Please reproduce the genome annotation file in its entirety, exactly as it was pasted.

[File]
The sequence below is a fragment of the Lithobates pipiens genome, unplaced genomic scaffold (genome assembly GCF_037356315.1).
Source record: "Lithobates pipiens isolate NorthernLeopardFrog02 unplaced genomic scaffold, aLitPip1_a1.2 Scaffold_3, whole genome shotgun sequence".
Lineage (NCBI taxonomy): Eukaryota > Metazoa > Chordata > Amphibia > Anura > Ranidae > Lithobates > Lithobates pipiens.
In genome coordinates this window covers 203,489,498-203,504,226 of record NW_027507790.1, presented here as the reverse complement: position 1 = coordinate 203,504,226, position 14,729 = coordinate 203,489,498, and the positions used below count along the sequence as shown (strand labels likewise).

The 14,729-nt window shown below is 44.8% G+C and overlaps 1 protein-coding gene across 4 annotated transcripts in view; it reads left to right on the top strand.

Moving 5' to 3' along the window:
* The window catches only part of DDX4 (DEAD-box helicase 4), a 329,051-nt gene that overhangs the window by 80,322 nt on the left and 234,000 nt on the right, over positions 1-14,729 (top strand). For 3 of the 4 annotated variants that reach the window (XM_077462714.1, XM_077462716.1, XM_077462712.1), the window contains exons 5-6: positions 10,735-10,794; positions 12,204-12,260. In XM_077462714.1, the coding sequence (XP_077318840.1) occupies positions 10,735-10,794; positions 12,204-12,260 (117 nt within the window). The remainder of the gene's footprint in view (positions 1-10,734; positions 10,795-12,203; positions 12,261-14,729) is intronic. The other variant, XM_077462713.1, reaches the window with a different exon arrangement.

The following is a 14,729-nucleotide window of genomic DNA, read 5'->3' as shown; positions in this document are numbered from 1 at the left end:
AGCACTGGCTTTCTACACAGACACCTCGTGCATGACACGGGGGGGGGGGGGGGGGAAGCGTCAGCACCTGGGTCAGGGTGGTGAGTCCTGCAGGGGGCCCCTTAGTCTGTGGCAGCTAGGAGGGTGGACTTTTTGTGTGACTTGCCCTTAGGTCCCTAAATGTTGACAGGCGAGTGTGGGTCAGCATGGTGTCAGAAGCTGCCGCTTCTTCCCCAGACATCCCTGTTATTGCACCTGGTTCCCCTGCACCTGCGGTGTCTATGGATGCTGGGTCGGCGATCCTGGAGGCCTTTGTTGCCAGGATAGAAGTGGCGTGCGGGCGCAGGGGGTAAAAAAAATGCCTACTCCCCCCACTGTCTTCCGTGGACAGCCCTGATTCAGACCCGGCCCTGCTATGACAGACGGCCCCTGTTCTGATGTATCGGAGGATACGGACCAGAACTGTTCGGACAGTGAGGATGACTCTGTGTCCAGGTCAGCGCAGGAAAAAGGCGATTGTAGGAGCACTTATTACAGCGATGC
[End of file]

The sequence below is a fragment of the Lithobates pipiens genome, unplaced genomic scaffold (genome assembly GCF_037356315.1).
Source record: "Lithobates pipiens isolate NorthernLeopardFrog02 unplaced genomic scaffold, aLitPip1_a1.2 Scaffold_3, whole genome shotgun sequence".
Lineage (NCBI taxonomy): Eukaryota > Metazoa > Chordata > Amphibia > Anura > Ranidae > Lithobates > Lithobates pipiens.
In genome coordinates this window covers 203,489,498-203,504,226 of record NW_027507790.1, presented here as the reverse complement: position 1 = coordinate 203,504,226, position 14,729 = coordinate 203,489,498, and the positions used below count along the sequence as shown (strand labels likewise).

The 14,729-nt window shown below is 44.8% G+C and overlaps 1 protein-coding gene across 4 annotated transcripts in view; it reads left to right on the top strand.

Moving 5' to 3' along the window:
* The window catches only part of DDX4 (DEAD-box helicase 4), a 329,051-nt gene that overhangs the window by 80,322 nt on the left and 234,000 nt on the right, over positions 1-14,729 (top strand). For 3 of the 4 annotated variants that reach the window (XM_077462714.1, XM_077462716.1, XM_077462712.1), the window contains exons 5-6: positions 10,735-10,794; positions 12,204-12,260. In XM_077462714.1, the coding sequence (XP_077318840.1) occupies positions 10,735-10,794; positions 12,204-12,260 (117 nt within the window). The remainder of the gene's footprint in view (positions 1-10,734; positions 10,795-12,203; positions 12,261-14,729) is intronic. The other variant, XM_077462713.1, reaches the window with a different exon arrangement.

The following is a 14,729-nucleotide window of genomic DNA, read 5'->3' as shown; positions in this document are numbered from 1 at the left end:
AGCACTGGCTTTCTACACAGACACCTCGTGCATGACACGGGGGGGGGGGGGGGGGAAGCGTCAGCACCTGGGTCAGGGTGGTGAGTCCTGCAGGGGGCCCCTTAGTCTGTGGCAGCTAGGAGGGTGGACTTTTTGTGTGACTTGCCCTTAGGTCCCTAAATGTTGACAGGCGAGTGTGGGTCAGCATGGTGTCAGAAGCTGCCGCTTCTTCCCCAGACATCCCTGTTATTGCACCTGGTTCCCCTGCACCTGCGGTGTCTATGGATGCTGGGTCGGCGATCCTGGAGGCCTTTGTTGCCAGGATAGAAGTGGCGTGCGGGCGCAGGGGGTAAAAAAAATGCCTACTCCCCCCACTGTCTTCCGTGGACAGCCCTGATTCAGACCCGGCCCTGCTATGACAGACGGCCCCTGTTCTGATGTATCGGAGGATACGGACCAGAACTGTTCGGACAGTGAGGATGACTCTGTGTCCAGGTCAGCGCAGGAAAAAGGCGATTGTAGGAGCACTTATTACAGCGATGC